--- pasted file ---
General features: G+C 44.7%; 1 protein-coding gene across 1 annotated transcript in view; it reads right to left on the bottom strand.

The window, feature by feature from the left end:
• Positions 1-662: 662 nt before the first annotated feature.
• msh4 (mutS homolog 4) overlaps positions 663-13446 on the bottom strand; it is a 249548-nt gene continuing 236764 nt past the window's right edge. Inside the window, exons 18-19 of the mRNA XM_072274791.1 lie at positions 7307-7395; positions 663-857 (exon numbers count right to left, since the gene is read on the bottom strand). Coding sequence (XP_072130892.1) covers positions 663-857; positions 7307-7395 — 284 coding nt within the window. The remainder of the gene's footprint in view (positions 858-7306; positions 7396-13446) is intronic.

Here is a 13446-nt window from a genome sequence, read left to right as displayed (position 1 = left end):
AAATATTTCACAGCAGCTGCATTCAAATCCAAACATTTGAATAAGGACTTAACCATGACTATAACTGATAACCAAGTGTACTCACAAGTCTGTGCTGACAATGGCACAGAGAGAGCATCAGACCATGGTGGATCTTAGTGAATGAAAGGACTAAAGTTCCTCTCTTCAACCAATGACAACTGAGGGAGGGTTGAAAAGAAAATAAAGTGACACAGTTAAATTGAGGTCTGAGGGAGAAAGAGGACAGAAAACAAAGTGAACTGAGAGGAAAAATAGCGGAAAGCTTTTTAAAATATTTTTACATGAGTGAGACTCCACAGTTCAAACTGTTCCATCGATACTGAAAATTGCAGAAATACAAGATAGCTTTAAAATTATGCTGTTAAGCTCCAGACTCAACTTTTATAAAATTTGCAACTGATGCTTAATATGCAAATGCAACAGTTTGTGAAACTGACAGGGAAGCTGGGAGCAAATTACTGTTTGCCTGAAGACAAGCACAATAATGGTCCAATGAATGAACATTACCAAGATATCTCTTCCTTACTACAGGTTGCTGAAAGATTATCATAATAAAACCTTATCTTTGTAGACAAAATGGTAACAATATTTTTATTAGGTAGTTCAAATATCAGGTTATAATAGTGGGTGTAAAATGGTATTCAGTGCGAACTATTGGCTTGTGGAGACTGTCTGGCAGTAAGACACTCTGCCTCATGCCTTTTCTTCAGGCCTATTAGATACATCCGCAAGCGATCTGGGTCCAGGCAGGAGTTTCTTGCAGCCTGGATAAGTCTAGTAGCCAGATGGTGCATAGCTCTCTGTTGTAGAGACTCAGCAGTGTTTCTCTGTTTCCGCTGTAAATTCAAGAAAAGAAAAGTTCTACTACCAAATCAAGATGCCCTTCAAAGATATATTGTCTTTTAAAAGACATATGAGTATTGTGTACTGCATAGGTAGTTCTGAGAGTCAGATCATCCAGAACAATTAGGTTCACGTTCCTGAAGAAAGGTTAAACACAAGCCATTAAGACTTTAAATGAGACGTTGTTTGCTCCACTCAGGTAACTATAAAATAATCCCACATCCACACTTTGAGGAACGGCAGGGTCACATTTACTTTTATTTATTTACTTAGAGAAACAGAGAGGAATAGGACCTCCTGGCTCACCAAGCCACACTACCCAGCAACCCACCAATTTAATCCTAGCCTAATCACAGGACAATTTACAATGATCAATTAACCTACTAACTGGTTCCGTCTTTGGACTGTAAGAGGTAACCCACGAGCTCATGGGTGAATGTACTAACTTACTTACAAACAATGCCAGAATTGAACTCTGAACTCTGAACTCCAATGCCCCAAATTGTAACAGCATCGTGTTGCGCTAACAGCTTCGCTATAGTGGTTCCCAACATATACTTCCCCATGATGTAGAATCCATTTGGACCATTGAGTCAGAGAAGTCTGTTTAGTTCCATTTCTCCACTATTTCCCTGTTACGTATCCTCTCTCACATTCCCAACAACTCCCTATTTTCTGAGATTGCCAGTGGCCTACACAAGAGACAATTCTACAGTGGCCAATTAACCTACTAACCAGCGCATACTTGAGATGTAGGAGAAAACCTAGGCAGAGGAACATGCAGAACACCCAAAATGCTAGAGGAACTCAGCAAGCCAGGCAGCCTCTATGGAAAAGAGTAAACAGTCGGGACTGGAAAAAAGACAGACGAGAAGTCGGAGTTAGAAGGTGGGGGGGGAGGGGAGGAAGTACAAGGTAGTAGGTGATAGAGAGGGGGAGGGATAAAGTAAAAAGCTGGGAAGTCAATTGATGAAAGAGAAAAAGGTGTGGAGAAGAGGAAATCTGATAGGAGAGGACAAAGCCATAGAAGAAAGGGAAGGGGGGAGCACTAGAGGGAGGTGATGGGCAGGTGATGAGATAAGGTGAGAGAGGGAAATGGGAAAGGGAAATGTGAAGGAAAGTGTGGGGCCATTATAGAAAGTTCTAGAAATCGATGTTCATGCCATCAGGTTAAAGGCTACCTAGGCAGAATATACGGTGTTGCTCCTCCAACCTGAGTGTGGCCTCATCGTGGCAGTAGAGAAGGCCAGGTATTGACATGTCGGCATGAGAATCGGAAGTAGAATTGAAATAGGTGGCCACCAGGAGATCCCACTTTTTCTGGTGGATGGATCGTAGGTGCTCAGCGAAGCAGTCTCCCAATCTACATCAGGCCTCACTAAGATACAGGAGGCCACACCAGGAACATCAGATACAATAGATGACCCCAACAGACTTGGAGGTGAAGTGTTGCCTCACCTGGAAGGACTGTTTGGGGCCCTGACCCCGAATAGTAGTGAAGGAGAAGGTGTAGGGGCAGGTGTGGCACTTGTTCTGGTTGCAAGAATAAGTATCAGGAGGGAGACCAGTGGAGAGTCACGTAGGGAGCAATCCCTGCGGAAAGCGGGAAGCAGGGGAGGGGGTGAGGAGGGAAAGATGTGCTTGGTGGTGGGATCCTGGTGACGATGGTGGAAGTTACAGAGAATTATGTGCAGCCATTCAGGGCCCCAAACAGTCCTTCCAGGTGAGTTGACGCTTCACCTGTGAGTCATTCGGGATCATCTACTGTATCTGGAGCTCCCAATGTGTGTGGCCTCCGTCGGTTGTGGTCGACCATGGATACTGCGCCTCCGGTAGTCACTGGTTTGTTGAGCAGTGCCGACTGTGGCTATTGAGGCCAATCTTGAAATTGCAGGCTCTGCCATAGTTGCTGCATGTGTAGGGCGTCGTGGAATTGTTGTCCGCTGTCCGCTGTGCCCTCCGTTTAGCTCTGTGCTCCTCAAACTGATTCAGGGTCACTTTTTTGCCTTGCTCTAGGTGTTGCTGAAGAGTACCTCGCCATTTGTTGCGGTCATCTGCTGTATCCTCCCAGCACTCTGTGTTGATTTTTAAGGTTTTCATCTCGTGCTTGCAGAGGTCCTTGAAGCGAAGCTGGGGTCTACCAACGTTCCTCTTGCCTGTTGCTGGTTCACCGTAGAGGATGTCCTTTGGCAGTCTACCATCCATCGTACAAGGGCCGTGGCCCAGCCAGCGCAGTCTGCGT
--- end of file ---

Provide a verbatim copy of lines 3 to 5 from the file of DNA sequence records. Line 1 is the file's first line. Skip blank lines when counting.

• Positions 1-662: 662 nt before the first annotated feature.
• msh4 (mutS homolog 4) overlaps positions 663-13446 on the bottom strand; it is a 249548-nt gene continuing 236764 nt past the window's right edge. Inside the window, exons 18-19 of the mRNA XM_072274791.1 lie at positions 7307-7395; positions 663-857 (exon numbers count right to left, since the gene is read on the bottom strand). Coding sequence (XP_072130892.1) covers positions 663-857; positions 7307-7395 — 284 coding nt within the window. The remainder of the gene's footprint in view (positions 858-7306; positions 7396-13446) is intronic.

Here is a 13446-nt window from a genome sequence, read left to right as displayed (position 1 = left end):